Project description:The cost of care for diabetic foot ulcers is estimated to be more than $1.5 billion annually. The aim of this study was to analyze inpatient diabetic foot ulcer cost changes over time and to identify factors associated with these costs.The Nationwide Inpatient Sample (2005-2010) was queried using the International Classification of Diseases, Ninth Revision codes for a primary diagnosis of foot ulceration. The primary outcomes were changes in adjusted total hospital charges and costs over time. Multivariable analysis was performed to assess relative increases (RIs) in hospital charges per patient in 2005 vs 2010 adjusting for demographic characteristics, income, comorbidities (Charlson Comorbidity Index ?3), insurance type, hospital characteristics, diagnostic imaging, revascularization, amputation, and length of stay.Overall, 336,641 patients were admitted with a primary diagnosis of diabetic foot ulceration (mean age, 62.9 ± 0.1 years, 59% male, 61% white race). The annual cumulative cost for inpatient treatment of diabetic foot ulcers increased significantly from 2005 to 2010 ($578,364,261 vs $790,017,704; P < .001). More patients were hospitalized (128.6 vs 152.8 per 100,000 hospitalizations; P < .001), and the mean adjusted cost per patient hospitalization increased significantly over time ($11,483 vs $13,258; P < .001). The proportion of nonelective admissions remained stable (25% vs 23%; P = .32) and there were no differences in mean hospital length of stay (7.0 ± 0.1 days vs 6.8 ± 0.1 days; P = .22). Minor (17.9% vs 20.6%; P < .001), but not major amputations (3.9% vs 4.2%; P = .27) increased over time. Based on multivariable analysis, the main factors contributing to the escalating cost per patient hospitalization included increased patient comorbidities (unadjusted mean difference 2005 vs 2010 $3303 [RI, 1.08] vs adjusted $15,220 [RI, 1.35]), open revascularization (unadjusted $15,145 [RI, 1.25] vs adjusted $30,759 [RI, 1.37]), endovascular revascularization (unadjusted $17,662 [RI, 1.29] vs adjusted $28.937 [RI, 1.38]), and minor amputations (unadjusted $9918 [RI, 1.24] vs adjusted $18,084 [RI, 1.33]) (P < .001, all).Hospital charges and costs related to diabetic foot ulcers have increased significantly over time despite stable hospital length of stay and proportion of emergency admissions. Risk-adjusted analyses suggest that this change might be reflective of increasing charges associated with a progressively sicker patient population and attempts at limb salvage. Despite this, the overall incidence of major amputations remained stable.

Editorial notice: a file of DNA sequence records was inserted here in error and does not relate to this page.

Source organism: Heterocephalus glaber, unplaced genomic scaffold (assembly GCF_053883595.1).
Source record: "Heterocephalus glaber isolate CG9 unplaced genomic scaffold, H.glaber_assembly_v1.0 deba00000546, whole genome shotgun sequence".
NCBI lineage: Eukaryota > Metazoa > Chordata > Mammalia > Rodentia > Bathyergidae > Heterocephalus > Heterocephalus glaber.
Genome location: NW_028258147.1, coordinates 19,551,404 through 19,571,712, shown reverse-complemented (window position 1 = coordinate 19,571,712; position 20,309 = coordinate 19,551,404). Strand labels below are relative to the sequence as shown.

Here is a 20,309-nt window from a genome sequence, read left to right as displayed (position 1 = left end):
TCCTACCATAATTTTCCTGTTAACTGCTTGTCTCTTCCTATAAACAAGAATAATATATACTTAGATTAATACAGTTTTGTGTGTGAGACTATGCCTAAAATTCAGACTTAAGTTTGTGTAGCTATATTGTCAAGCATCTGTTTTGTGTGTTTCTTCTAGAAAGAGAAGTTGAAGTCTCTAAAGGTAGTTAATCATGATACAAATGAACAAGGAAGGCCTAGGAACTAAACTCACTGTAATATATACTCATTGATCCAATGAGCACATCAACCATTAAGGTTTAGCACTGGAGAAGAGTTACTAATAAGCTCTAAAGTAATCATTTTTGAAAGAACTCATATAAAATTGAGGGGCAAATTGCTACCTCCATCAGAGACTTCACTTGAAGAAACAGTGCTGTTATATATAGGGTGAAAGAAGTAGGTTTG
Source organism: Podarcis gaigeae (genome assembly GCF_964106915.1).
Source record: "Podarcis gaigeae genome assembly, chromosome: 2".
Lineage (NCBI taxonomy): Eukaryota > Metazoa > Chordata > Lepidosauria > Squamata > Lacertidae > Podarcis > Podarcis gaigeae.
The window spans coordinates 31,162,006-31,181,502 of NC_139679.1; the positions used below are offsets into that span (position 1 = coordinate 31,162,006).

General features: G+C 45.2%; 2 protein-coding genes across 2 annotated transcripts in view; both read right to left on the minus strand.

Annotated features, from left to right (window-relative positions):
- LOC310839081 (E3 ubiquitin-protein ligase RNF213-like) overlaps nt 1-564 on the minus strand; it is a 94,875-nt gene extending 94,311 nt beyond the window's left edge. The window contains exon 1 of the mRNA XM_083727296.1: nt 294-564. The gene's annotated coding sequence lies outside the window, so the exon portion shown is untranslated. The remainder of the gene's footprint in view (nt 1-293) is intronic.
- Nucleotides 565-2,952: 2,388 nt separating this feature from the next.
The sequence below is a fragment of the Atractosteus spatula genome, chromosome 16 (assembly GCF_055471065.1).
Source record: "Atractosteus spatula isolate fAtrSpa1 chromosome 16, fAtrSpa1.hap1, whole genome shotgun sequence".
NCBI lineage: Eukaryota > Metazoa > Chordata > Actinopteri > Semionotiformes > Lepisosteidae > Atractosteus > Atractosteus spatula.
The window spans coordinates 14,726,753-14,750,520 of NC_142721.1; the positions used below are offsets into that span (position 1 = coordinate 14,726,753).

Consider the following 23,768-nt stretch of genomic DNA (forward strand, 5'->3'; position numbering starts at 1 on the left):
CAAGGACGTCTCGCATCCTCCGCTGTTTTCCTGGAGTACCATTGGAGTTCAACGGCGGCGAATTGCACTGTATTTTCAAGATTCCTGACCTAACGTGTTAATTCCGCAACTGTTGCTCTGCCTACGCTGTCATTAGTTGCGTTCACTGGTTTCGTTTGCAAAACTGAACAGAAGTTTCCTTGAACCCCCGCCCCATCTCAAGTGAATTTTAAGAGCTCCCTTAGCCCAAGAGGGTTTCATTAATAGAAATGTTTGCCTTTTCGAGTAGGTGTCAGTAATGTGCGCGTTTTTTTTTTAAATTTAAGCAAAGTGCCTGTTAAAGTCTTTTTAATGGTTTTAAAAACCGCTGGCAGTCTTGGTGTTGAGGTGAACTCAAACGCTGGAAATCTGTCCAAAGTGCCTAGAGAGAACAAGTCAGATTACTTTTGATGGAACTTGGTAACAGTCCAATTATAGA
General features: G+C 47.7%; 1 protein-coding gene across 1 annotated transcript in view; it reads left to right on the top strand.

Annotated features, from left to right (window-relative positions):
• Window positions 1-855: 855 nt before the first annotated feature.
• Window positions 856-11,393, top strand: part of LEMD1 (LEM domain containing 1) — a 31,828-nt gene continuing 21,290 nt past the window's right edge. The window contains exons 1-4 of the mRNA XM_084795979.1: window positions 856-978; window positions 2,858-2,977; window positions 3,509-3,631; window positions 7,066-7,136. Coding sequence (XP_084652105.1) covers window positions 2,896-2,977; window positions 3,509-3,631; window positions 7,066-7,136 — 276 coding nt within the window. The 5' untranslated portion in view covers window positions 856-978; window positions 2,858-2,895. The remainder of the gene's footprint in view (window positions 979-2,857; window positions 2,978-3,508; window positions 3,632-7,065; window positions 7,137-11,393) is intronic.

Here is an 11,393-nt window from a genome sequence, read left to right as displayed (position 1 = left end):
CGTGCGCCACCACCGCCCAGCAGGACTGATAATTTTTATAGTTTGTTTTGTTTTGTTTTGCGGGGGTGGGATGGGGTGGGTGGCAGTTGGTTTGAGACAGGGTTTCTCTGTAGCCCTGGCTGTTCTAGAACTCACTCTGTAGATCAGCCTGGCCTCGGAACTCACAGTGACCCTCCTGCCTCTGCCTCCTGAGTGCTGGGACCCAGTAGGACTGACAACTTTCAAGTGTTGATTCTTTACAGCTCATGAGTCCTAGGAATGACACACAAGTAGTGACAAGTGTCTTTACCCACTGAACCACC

Project description:BACKGROUND:Heart failure (HF) is a major public health issue in Canada that is associated with high prevalence, morbidity, and mortality rates and high financial and social burdens. Telemonitoring (TM) has been shown to improve all-cause mortality and hospitalization rates in patients with HF. The Medly program is a TM intervention integrated as standard of care at a large Canadian academic hospital for ambulatory patients with HF that has been found to improve patient outcomes. However, the cost-effectiveness of the Medly program is yet to be determined. OBJECTIVE:This study aims to conduct a cost-utility analysis of the Medly program compared with the standard of care for HF in Ontario, Canada, from the perspective of the public health care payer. METHODS:Using a microsimulation model, individual patient data were simulated over a 25-year time horizon to compare the costs and quality-adjusted life years (QALYs) between the Medly program and standard care for patients with HF treated in the ambulatory care setting. Data were sourced from a Medly Program Evaluation study and literature to inform model parameters, such as Medly's effectiveness in reducing mortality and hospitalizations, health care and intervention costs, and model transition probabilities. Scenario analyses were conducted in relation to HF severity and TM deployment models. One-way deterministic effectiveness analysis and probabilistic sensitivity analysis were performed to explore the impact on the results of uncertainty in model parameters. RESULTS:The Medly program was associated with an average total cost of Can $102,508 (US $77,626) per patient and total QALYs of 5.51 per patient compared with the average cost of Can $97,497 (US $73,831) and QALYs of 4.95 per patient in the Standard Care Group. This led to an incremental cost of Can $5011 (US $3794) and incremental QALY of 0.566, resulting in an incremental cost-effectiveness ratio of Can $8850 (US $6701)/QALY. Cost-effectiveness improved in relation to patients with advanced HF and with deployment models in which patients used their own equipment. Baseline and alternative scenarios consistently showed probabilities of cost-effectiveness greater than 85% at a willingness-to-pay threshold of Can $50,000 (US $37,718). Although the results showed some sensitivity to assumptions about effectiveness parameters, the intervention was found to remain cost-effective. CONCLUSIONS:The Medly program for patients with HF is cost-effective compared with standard care using commonly reported willingness-to-pay thresholds. This study provides evidence for decision makers on the use of TM for HF, supports the use of a nurse-led model of TM that embeds clinically validated algorithms, and informs the use of economic modeling for future evaluations of early-stage health informatics technology.